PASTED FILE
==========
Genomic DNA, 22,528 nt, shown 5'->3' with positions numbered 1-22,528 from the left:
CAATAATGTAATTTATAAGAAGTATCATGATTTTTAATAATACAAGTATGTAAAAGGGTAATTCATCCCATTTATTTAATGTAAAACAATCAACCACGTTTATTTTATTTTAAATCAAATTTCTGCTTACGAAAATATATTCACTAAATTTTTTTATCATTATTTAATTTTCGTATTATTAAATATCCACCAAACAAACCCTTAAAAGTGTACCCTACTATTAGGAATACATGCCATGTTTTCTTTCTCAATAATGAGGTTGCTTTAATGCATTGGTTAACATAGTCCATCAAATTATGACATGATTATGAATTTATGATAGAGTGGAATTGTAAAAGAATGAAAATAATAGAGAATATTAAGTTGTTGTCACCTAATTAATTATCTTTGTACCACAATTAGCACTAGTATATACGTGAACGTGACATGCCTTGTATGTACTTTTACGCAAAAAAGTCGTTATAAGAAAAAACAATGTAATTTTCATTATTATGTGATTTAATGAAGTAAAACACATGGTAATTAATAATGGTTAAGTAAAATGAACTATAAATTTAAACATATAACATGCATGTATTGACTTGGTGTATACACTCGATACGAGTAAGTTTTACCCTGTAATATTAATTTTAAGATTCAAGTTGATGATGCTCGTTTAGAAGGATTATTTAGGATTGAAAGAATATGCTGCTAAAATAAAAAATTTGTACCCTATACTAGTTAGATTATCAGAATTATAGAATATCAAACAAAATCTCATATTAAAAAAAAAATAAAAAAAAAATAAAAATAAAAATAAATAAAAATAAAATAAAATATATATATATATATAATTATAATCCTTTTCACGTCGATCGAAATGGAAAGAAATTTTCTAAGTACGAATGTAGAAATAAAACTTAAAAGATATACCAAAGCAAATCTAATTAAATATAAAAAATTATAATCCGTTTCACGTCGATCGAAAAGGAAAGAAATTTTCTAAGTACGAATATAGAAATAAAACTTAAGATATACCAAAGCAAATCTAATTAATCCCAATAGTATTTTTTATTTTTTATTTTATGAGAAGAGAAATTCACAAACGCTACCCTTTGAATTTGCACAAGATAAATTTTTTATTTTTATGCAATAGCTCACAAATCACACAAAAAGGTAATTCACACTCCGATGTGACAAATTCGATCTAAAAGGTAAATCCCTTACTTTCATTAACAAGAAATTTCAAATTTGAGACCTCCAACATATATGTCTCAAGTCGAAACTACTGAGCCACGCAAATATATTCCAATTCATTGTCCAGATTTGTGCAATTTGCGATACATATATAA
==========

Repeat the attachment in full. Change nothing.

Genomic DNA, 22,528 nt, shown 5'->3' with positions numbered 1-22,528 from the left:
CAATAATGTAATTTATAAGAAGTATCATGATTTTTAATAATACAAGTATGTAAAAGGGTAATTCATCCCATTTATTTAATGTAAAACAATCAACCACGTTTATTTTATTTTAAATCAAATTTCTGCTTACGAAAATATATTCACTAAATTTTTTTATCATTATTTAATTTTCGTATTATTAAATATCCACCAAACAAACCCTTAAAAGTGTACCCTACTATTAGGAATACATGCCATGTTTTCTTTCTCAATAATGAGGTTGCTTTAATGCATTGGTTAACATAGTCCATCAAATTATGACATGATTATGAATTTATGATAGAGTGGAATTGTAAAAGAATGAAAATAATAGAGAATATTAAGTTGTTGTCACCTAATTAATTATCTTTGTACCACAATTAGCACTAGTATATACGTGAACGTGACATGCCTTGTATGTACTTTTACGCAAAAAAGTCGTTATAAGAAAAAACAATGTAATTTTCATTATTATGTGATTTAATGAAGTAAAACACATGGTAATTAATAATGGTTAAGTAAAATGAACTATAAATTTAAACATATAACATGCATGTATTGACTTGGTGTATACACTCGATACGAGTAAGTTTTACCCTGTAATATTAATTTTAAGATTCAAGTTGATGATGCTCGTTTAGAAGGATTATTTAGGATTGAAAGAATATGCTGCTAAAATAAAAAATTTGTACCCTATACTAGTTAGATTATCAGAATTATAGAATATCAAACAAAATCTCATATTAAAAAAAAAATAAAAAAAAAATAAAAATAAAAATAAATAAAAATAAAATAAAATATATATATATATATAATTATAATCCTTTTCACGTCGATCGAAATGGAAAGAAATTTTCTAAGTACGAATGTAGAAATAAAACTTAAAAGATATACCAAAGCAAATCTAATTAAATATAAAAAATTATAATCCGTTTCACGTCGATCGAAAAGGAAAGAAATTTTCTAAGTACGAATATAGAAATAAAACTTAAGATATACCAAAGCAAATCTAATTAATCCCAATAGTATTTTTTATTTTTTATTTTATGAGAAGAGAAATTCACAAACGCTACCCTTTGAATTTGCACAAGATAAATTTTTTATTTTTATGCAATAGCTCACAAATCACACAAAAAGGTAATTCACACTCCGATGTGACAAATTCGATCTAAAAGGTAAATCCCTTACTTTCATTAACAAGAAATTTCAAATTTGAGACCTCCAACATATATGTCTCAAGTCGAAACTACTGAGCCACGCAAATATATTCCAATTCATTGTCCAGATTTGTGCAATTTGCGATACATATATAA